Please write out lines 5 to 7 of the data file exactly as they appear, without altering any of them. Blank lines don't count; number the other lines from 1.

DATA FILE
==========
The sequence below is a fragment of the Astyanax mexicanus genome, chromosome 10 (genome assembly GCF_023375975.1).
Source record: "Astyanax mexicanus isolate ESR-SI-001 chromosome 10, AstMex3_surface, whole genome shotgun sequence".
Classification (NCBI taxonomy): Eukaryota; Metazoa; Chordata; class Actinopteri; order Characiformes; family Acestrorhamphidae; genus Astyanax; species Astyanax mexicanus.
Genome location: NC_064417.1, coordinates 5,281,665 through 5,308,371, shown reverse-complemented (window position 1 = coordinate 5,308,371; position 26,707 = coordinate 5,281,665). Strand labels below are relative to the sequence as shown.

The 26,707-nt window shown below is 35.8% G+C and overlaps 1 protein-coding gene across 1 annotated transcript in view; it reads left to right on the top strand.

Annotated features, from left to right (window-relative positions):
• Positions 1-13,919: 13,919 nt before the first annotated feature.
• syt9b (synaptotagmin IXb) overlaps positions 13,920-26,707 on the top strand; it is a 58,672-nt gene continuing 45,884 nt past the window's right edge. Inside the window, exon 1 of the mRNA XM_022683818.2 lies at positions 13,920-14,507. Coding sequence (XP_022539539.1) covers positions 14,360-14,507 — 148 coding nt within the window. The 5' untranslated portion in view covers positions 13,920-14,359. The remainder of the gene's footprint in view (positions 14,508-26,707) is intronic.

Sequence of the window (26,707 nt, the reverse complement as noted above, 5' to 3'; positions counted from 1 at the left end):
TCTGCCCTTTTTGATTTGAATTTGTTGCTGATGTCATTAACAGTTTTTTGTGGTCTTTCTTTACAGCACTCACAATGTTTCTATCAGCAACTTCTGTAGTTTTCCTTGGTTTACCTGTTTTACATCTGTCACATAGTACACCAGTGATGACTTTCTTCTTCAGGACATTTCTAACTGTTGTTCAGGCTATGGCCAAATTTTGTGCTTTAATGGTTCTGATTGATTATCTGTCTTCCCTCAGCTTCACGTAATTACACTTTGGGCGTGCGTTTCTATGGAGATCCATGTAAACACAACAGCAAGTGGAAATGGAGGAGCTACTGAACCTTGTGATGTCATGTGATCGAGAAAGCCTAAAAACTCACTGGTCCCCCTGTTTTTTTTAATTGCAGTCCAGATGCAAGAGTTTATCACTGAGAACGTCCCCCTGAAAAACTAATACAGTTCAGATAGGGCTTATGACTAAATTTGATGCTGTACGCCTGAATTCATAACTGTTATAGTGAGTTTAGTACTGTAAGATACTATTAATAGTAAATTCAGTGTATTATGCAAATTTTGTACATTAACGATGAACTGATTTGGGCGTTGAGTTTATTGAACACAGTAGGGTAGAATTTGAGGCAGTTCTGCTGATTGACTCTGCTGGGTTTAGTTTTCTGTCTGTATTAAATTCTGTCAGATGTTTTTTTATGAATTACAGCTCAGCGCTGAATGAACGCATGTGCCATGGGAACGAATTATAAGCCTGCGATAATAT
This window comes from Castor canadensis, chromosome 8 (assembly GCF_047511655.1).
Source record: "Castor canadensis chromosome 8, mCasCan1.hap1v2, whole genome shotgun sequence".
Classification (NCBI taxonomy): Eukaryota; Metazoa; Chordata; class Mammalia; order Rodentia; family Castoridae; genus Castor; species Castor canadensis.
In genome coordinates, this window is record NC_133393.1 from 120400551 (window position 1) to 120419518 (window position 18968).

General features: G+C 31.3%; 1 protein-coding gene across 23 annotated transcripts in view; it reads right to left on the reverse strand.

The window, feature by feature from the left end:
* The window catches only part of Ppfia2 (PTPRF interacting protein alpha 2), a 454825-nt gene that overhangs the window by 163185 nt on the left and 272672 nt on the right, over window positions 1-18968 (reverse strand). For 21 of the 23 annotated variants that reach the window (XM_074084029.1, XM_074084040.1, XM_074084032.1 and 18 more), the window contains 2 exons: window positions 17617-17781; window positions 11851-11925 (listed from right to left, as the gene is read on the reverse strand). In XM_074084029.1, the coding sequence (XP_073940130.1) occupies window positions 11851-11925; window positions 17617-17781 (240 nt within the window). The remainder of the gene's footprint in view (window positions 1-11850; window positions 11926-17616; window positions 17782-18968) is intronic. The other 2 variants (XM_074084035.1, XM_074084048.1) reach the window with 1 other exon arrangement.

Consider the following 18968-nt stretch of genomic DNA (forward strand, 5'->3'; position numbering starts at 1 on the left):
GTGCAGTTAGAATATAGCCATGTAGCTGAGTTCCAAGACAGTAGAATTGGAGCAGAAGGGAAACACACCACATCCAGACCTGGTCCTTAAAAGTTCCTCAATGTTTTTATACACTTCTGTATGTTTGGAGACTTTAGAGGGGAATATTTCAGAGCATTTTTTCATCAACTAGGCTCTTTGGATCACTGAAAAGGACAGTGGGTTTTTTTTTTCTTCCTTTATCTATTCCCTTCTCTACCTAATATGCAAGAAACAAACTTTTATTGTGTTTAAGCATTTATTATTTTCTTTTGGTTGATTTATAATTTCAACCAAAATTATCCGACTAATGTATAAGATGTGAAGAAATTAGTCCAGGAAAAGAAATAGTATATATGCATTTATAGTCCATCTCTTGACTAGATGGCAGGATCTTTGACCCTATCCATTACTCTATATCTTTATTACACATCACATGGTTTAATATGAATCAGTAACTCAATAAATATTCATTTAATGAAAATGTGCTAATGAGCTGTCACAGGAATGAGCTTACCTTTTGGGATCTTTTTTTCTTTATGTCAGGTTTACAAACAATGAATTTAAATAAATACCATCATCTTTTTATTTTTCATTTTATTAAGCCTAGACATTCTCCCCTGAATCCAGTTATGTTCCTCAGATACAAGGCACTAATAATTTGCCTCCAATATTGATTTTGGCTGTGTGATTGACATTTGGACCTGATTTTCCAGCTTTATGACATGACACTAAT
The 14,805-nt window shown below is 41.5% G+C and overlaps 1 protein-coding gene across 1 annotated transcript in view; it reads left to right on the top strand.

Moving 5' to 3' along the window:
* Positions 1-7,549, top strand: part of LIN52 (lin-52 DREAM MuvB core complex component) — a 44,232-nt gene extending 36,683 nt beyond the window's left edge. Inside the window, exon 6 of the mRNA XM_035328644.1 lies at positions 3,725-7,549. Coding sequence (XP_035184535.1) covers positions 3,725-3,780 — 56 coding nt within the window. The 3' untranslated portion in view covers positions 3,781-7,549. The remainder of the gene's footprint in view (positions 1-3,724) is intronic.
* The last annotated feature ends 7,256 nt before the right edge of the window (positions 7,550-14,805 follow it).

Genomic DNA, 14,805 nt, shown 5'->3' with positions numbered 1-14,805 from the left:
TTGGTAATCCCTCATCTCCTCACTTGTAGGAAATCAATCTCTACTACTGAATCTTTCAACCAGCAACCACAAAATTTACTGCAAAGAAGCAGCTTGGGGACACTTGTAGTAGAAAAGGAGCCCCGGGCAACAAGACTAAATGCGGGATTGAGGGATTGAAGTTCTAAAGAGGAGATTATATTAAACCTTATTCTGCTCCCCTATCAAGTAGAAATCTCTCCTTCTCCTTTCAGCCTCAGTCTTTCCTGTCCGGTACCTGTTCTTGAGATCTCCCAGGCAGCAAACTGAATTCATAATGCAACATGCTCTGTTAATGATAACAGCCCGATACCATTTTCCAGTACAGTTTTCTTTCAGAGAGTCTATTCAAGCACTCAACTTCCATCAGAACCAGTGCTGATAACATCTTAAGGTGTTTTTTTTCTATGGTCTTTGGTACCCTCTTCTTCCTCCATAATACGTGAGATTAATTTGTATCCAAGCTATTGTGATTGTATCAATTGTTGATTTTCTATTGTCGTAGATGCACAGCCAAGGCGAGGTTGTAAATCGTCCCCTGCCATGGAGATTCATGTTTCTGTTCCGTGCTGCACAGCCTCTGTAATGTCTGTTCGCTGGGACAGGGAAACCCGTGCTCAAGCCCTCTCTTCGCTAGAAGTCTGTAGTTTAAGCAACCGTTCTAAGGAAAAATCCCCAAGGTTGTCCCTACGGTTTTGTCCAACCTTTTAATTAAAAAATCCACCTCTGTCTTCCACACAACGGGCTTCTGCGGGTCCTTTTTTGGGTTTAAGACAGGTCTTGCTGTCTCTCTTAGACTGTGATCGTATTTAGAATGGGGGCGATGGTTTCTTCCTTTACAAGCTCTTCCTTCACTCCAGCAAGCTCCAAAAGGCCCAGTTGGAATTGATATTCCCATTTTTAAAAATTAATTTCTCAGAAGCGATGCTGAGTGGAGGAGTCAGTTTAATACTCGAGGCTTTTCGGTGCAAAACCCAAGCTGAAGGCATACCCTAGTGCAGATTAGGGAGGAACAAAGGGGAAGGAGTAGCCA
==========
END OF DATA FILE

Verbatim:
The 26,707-nt window shown below is 35.8% G+C and overlaps 1 protein-coding gene across 1 annotated transcript in view; it reads left to right on the top strand.

Annotated features, from left to right (window-relative positions):
• Positions 1-13,919: 13,919 nt before the first annotated feature.